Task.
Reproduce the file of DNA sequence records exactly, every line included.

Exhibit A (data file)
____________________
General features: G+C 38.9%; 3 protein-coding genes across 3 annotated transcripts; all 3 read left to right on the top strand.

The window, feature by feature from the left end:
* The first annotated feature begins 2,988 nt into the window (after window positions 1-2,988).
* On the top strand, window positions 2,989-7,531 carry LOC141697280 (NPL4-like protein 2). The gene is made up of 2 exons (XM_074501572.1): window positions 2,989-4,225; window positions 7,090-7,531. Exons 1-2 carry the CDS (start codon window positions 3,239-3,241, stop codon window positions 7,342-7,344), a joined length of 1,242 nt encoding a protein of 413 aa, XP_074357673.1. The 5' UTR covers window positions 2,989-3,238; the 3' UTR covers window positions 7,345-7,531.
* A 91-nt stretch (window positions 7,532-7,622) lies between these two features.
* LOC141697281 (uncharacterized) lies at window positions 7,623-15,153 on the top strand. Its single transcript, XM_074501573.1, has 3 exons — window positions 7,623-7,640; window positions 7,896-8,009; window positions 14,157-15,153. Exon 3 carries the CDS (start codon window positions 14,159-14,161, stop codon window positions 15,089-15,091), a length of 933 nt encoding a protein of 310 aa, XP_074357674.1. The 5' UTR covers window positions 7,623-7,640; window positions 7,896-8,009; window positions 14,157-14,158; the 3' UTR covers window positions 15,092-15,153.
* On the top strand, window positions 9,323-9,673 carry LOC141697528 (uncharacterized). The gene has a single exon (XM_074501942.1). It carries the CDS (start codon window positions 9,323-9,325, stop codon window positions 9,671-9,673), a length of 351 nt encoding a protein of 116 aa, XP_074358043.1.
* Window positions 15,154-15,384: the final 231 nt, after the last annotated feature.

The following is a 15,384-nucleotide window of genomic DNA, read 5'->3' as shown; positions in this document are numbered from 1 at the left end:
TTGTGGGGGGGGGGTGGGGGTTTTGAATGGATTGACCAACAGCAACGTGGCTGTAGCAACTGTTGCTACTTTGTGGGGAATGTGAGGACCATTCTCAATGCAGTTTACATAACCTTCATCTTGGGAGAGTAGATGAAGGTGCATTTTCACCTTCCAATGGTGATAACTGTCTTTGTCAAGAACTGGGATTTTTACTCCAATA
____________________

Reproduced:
General features: G+C 38.9%; 3 protein-coding genes across 3 annotated transcripts; all 3 read left to right on the top strand.

The window, feature by feature from the left end:
* The first annotated feature begins 2,988 nt into the window (after window positions 1-2,988).
* On the top strand, window positions 2,989-7,531 carry LOC141697280 (NPL4-like protein 2). The gene is made up of 2 exons (XM_074501572.1): window positions 2,989-4,225; window positions 7,090-7,531. Exons 1-2 carry the CDS (start codon window positions 3,239-3,241, stop codon window positions 7,342-7,344), a joined length of 1,242 nt encoding a protein of 413 aa, XP_074357673.1. The 5' UTR covers window positions 2,989-3,238; the 3' UTR covers window positions 7,345-7,531.
* A 91-nt stretch (window positions 7,532-7,622) lies between these two features.
* LOC141697281 (uncharacterized) lies at window positions 7,623-15,153 on the top strand. Its single transcript, XM_074501573.1, has 3 exons — window positions 7,623-7,640; window positions 7,896-8,009; window positions 14,157-15,153. Exon 3 carries the CDS (start codon window positions 14,159-14,161, stop codon window positions 15,089-15,091), a length of 933 nt encoding a protein of 310 aa, XP_074357674.1. The 5' UTR covers window positions 7,623-7,640; window positions 7,896-8,009; window positions 14,157-14,158; the 3' UTR covers window positions 15,092-15,153.
* On the top strand, window positions 9,323-9,673 carry LOC141697528 (uncharacterized). The gene has a single exon (XM_074501942.1). It carries the CDS (start codon window positions 9,323-9,325, stop codon window positions 9,671-9,673), a length of 351 nt encoding a protein of 116 aa, XP_074358043.1.
* Window positions 15,154-15,384: the final 231 nt, after the last annotated feature.

The following is a 15,384-nucleotide window of genomic DNA, read 5'->3' as shown; positions in this document are numbered from 1 at the left end:
TTGTGGGGGGGGGGTGGGGGTTTTGAATGGATTGACCAACAGCAACGTGGCTGTAGCAACTGTTGCTACTTTGTGGGGAATGTGAGGACCATTCTCAATGCAGTTTACATAACCTTCATCTTGGGAGAGTAGATGAAGGTGCATTTTCACCTTCCAATGGTGATAACTGTCTTTGTCAAGAACTGGGATTTTTACTCCAATA